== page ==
By Michael Cohick, Senior ETF Project Manager, VanEck.
In early July, Moody’s Investors Service released its annual snapshot of the municipal bond market, US Municipal Bond Defaults and Recoveries, 1970-2020, with updates through 2020. In addition to highlighting their resilience to COVID-19 (“Covid”) pandemic, the report continues to assert two characteristic advantages offered by municipal bonds. First, while they may have become more common in the past 10 years, defaults and municipal bankruptcies are still scarce overall. (Indeed, during the period of significant market tension in 2020 resulting from Covid, there were only two municipal defaults and none related to the virus.) Second, municipal bonds continue to be highly rated relative to corporations. While there were downgrades in municipal ratings during the year, downgrades in global corporate ratings s were more common.
Once again, an important “observation” noted in this year’s report was that over the 50-year study period: “[A]A single default may only reflect the peculiarities of that individual credit and may not be representative of a general industry trend.
Regarding the pandemic, Moody’s notes that the municipal market has experienced “a very unique set of stresses resulting from closures related to the virus, and [that] these have unleashed a series of new dynamics that will shape municipal finances in the future. These include the “rapid acceleration” of distance learning and working and, associated with these, the remoteness from high density jobs and life.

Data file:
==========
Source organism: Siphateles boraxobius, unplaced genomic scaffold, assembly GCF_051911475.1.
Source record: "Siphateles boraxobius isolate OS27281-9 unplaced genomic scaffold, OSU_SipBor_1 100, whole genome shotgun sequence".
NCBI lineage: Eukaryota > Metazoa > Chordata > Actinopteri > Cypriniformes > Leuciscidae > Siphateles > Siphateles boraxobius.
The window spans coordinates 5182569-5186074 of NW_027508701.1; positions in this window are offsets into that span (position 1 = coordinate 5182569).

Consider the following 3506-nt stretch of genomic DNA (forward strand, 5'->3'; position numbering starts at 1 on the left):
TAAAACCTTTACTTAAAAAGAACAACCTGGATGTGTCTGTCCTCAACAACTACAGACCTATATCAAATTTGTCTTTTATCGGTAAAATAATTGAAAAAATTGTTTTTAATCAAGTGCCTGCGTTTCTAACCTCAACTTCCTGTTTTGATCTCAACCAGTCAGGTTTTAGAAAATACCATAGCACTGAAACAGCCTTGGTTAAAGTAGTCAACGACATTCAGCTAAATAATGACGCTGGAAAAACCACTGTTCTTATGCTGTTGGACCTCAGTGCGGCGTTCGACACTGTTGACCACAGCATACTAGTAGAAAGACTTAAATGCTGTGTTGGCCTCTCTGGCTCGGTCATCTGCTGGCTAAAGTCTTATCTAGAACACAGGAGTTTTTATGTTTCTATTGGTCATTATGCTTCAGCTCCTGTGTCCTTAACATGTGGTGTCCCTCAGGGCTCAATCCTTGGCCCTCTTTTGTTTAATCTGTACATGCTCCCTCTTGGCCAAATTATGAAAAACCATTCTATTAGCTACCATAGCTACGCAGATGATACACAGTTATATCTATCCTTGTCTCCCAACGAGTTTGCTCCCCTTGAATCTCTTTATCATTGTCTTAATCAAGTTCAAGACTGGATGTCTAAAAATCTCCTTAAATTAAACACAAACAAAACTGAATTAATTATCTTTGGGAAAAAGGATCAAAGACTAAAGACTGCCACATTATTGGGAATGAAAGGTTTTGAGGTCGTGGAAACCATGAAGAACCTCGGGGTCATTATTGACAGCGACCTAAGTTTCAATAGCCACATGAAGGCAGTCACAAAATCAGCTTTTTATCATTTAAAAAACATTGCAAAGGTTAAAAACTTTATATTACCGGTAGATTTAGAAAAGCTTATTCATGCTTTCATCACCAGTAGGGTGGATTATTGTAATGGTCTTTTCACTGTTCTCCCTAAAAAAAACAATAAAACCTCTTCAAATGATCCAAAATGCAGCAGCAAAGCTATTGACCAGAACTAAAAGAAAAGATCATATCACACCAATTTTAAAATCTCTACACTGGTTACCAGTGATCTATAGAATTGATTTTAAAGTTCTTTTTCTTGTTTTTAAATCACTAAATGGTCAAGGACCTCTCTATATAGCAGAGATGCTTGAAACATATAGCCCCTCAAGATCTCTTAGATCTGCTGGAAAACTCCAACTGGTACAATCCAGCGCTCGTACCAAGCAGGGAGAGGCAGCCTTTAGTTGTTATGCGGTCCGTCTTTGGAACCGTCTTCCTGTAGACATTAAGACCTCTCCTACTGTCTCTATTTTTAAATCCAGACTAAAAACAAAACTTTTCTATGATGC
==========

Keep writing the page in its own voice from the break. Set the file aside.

Muni Bond defaults and bankruptcies remain rare
The report drew attention, once again, to the fundamental difference between municipal and corporate credits.
The cumulative default rate (CDR) of all five-year rated municipal bonds throughout the study period (1970-2020) has remained unchanged at 0.08% and still remains very low. Likewise compared to the five-year CDR of 6.89% for global companies over the same period. Of the two municipal defaults in 2020, one was rated and the other âby an entity rated by Moody’s, albeit on an unrated instrumentâ.
Regarding the only default noted by Moody’s, triggered in early May by the bankruptcy of the Archdiocese of New Orleans, the report noted that the filing, seemingly preventive and defensive, illustrated a new trend, along with other examples of such actions. by nearly 20% of all Catholic dioceses in the United States, the utility PG&E and the Boy Scouts of America.
With respect to Puerto Rico, Moody’s continued to note in its report: âPuerto Rico, although being an American territory, reinforces a trend that we have observed elsewhere, namely that a bankruptcy or similar proceeding. bankruptcy can not only affect collections differently from country to country. separate debt categories, but also may not hurt all debt categories to begin with. In other words, these procedures can affect the categories of debt differently with different levels of severity.
Stable odds despite the coronavirus crisis